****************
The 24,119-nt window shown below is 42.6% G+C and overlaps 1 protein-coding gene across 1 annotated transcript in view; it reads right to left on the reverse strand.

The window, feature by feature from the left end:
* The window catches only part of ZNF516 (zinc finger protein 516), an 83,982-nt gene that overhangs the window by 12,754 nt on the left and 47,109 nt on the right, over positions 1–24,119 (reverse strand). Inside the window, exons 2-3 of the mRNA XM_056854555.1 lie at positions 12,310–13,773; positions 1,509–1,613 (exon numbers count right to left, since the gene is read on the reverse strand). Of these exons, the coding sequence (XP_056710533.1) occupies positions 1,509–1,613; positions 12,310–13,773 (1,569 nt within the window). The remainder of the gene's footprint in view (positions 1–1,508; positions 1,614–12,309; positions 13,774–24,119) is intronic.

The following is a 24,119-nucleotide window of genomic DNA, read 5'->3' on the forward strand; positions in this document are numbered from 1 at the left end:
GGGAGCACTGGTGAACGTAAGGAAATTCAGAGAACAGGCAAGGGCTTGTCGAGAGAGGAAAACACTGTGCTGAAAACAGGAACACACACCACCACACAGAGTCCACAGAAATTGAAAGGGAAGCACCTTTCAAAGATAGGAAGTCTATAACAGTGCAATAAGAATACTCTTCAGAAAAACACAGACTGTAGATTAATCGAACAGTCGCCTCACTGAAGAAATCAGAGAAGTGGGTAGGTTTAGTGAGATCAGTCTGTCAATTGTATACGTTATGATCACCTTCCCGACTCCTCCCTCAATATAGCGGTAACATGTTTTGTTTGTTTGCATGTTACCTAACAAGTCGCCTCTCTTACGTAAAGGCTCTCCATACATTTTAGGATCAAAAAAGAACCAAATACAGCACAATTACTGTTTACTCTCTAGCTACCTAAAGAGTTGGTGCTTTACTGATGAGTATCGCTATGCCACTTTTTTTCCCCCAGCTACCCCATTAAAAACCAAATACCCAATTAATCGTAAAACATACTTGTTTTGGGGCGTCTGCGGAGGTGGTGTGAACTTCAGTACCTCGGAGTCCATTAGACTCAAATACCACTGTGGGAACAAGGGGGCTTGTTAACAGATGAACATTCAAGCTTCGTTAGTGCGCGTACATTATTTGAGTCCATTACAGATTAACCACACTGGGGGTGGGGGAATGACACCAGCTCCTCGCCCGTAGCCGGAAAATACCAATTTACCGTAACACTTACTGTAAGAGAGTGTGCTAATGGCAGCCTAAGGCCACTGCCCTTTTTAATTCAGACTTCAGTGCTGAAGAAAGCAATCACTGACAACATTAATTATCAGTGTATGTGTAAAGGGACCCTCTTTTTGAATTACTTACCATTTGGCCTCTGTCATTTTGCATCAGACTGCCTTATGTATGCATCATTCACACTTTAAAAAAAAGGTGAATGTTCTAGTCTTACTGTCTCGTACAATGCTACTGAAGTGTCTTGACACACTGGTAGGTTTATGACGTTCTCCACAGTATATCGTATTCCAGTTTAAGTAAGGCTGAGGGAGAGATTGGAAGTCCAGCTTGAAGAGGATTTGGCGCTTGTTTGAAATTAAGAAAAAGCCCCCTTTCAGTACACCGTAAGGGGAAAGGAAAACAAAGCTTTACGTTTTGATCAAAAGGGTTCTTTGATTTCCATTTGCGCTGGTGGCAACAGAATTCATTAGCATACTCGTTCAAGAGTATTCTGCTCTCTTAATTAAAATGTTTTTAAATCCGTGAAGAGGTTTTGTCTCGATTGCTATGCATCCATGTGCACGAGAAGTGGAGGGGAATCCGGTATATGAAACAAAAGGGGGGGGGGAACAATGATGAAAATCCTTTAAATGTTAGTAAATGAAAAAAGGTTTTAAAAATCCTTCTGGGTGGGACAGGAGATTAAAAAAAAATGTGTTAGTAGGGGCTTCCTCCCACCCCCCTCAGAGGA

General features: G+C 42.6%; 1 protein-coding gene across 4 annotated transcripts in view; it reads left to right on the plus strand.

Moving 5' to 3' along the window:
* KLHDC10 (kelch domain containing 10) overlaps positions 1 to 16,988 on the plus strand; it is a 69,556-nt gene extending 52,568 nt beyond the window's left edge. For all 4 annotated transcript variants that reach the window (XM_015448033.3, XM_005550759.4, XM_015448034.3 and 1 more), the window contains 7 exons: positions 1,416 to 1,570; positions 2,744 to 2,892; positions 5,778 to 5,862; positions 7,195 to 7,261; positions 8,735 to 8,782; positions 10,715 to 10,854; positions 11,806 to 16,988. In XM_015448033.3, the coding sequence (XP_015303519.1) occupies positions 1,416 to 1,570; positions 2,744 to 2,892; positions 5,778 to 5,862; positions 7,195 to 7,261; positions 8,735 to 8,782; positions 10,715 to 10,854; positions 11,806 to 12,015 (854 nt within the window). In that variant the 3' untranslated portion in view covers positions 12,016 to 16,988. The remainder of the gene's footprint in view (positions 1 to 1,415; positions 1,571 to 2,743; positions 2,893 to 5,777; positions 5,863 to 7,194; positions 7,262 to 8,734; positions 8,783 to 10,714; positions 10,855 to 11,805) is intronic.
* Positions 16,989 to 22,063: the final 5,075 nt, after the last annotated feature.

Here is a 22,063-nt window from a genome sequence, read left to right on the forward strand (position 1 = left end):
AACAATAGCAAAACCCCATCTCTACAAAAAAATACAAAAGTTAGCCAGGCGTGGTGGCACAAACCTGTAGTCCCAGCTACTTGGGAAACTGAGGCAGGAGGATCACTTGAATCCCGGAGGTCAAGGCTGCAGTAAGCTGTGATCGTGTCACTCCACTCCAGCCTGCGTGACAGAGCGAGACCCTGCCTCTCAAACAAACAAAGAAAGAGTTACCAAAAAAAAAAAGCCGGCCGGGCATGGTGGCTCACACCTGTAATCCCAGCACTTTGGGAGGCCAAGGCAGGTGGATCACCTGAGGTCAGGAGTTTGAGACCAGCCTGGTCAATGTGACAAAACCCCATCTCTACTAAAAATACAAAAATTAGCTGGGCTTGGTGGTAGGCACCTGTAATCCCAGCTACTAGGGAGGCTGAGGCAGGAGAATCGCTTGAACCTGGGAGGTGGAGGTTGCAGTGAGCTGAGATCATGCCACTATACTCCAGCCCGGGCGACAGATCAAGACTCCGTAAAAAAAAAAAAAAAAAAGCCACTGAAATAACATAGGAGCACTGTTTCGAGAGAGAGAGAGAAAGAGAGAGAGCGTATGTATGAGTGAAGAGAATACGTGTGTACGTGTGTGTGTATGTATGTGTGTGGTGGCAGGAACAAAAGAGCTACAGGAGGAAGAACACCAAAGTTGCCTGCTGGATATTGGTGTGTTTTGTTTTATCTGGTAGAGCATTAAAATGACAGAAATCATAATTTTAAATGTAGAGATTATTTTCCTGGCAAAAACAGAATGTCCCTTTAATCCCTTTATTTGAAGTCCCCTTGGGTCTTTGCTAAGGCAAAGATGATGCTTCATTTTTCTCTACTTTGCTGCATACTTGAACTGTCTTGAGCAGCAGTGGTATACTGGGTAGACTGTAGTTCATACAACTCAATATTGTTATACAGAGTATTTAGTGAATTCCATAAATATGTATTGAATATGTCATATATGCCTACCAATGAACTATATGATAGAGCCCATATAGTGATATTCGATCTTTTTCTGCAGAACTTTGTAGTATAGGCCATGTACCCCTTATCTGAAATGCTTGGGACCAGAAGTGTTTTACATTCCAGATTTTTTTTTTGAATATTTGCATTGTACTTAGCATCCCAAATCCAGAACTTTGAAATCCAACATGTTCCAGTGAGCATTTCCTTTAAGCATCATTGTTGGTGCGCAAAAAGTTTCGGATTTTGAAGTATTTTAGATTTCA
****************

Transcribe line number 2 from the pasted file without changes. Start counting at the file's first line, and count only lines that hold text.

The window, feature by feature from the left end: